Sat, Apr 23, 2016 - Page 1 News List

Top court upholds death penalty for Taipei MRT killer

By Jason Pan  /  Staff reporter

Convicted Taipei MRT killer Cheng Chieh appears in court in handcuffs in Taipei on Dec. 22 last year.

Photo: Fang Pin-chao, Taipei Times

The Supreme Court yesterday upheld the death sentence for Cheng Chieh (鄭捷), who was convicted of stabbing four people to death and injuring 22 in a May 21, 2014, attack in the Taipei MRT rail system.

The verdict is final and cannot be appealed.

The court’s ruling said it upheld the death penalty because there was clear evidence that the defendant had committed an act defined as one of the most severe crimes by the UN’s International Covenant on Economic, Social and Cultural Rights and the International Covenant on Civil and Political Rights.

The New Taipei City District Court on March 6 last year convicted Cheng of four counts of murder and 22 counts of attempted manslaughter, handing down the death sentence for each murder charge and prison sentences ranging from five to eight years for a total of 144 years on the manslaughter charges.

It also ordered him to pay NT$30.91 million (US$956,078) in compensation to his victims, as well as NT$8.55 million to the families of the four dead.

The Taiwan High Court in October last year upheld the convictions, but ordered Cheng to pay NT$61.39 million in compensation to his victims and the relatives of those slain.

Cheng’s defense appealed that verdict to the Supreme Court.

The Supreme Court said the four death sentences were “commensurate with the crimes committed,” adding that the rulings handed down by the courts must be based on the laws of the nation, which still include capital punishment.

The justices also said that Cheng was of sound mind and in control of his actions at the time of the attack, and there was no indication of a psychiatric disorder or loss of mental faculties.

They said that even if an appraisal by experts indicated the defendant had a minor psychological disturbance, it still would not affect their decision.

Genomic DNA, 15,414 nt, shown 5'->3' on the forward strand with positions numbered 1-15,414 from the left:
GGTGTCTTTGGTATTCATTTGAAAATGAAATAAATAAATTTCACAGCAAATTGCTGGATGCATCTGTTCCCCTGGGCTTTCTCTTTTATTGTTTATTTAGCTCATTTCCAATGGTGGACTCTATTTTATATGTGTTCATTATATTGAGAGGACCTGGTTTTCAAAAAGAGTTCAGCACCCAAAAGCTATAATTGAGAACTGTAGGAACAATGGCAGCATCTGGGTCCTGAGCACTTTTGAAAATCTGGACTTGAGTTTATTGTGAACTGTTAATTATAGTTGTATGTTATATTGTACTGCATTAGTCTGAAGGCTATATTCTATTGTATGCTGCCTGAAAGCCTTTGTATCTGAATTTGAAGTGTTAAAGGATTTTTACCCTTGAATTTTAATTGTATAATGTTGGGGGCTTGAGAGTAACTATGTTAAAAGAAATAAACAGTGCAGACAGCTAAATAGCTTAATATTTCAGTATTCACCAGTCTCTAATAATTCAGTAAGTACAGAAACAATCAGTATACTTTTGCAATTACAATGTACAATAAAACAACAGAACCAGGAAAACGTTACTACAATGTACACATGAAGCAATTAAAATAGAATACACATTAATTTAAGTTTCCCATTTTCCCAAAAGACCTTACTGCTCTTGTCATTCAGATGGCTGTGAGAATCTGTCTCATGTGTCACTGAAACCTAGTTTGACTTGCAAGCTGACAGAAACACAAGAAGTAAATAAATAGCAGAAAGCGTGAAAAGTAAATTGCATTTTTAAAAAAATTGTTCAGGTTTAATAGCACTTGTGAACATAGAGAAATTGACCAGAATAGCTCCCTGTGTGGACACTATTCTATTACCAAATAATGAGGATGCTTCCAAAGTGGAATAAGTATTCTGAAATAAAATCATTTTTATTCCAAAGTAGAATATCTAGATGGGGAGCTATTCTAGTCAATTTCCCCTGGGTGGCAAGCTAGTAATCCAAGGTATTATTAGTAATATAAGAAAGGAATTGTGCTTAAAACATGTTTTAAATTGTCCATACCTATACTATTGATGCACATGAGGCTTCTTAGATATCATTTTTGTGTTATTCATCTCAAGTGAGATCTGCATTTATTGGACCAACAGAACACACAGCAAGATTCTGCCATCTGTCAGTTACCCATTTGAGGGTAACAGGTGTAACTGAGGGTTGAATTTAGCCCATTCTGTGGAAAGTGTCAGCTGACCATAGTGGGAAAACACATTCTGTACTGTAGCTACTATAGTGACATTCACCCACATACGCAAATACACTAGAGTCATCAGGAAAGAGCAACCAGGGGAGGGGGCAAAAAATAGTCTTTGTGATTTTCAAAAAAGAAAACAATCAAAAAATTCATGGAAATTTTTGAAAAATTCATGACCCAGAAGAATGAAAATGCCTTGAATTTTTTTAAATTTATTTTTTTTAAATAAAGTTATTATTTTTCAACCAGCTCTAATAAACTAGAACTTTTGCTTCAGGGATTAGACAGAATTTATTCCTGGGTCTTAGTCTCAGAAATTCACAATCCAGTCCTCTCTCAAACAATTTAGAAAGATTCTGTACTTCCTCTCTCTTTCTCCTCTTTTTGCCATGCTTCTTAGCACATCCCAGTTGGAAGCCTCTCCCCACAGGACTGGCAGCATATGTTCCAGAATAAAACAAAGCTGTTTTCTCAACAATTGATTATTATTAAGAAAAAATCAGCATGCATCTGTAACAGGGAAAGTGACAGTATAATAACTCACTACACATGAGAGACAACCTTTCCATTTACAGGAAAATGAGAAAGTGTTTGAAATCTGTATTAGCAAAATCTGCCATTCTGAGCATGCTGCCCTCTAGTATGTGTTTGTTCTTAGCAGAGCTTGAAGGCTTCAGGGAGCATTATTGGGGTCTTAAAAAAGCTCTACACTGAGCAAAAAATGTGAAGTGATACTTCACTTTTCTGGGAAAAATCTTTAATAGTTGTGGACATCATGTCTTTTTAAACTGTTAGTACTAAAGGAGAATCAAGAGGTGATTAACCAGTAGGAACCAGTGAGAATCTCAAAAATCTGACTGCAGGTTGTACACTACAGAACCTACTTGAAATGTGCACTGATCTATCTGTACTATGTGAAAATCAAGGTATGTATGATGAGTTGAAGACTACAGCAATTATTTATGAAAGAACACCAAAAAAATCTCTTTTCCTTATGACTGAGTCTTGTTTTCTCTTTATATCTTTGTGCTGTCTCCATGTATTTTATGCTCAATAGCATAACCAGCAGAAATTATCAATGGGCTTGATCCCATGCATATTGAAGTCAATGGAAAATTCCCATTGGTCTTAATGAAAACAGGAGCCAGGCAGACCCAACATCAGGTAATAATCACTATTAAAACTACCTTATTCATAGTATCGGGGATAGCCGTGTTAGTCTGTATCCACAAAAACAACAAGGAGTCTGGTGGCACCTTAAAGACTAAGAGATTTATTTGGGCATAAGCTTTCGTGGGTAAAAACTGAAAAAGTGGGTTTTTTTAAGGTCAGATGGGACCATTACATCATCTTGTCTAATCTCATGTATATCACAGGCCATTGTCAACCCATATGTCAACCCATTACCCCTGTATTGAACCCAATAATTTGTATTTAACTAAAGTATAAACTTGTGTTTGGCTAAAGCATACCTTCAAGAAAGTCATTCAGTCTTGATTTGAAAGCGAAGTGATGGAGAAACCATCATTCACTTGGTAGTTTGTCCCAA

Liang Chia-ying (梁家贏), one of Cheng’s defense lawyers, said the verdict was regrettable.

“The courts did not fully investigate Cheng’s motives, nor did they attempt to determine if his mental state was affected by illness,” Liang said.

Cheng is currently the 43rd death row inmate.

Minister of Justice Luo Ying-shay (羅瑩雪) denied a media report that top judiciary officials had met in the afternoon to determine when to execute Cheng.

“We have not received the official documents of the judgment, and we did not discuss this issue. We do not have a schedule for the execution,” she said.

The father of Chang Cheng-han (張正翰), one of the four slain, said that he hopes the execution can be carried out soon.

“The ruling provides justice for society. The murderer must pay with his life for his crimes,” he said. “We still see random killings in our society. The sooner Cheng Chieh is executed, the sooner it will serve as a warning to people and prevent such killings from happening again.”

Chiu Mu-sen (邱木森), husband of Pan Pi-chu (潘碧珠), another slain victim, said he thought justice had been served.

Chiu, who had been married to Pan for more than 40 years, said “a fair verdict had been handed down for her murder.”

Additional reporting by CNA

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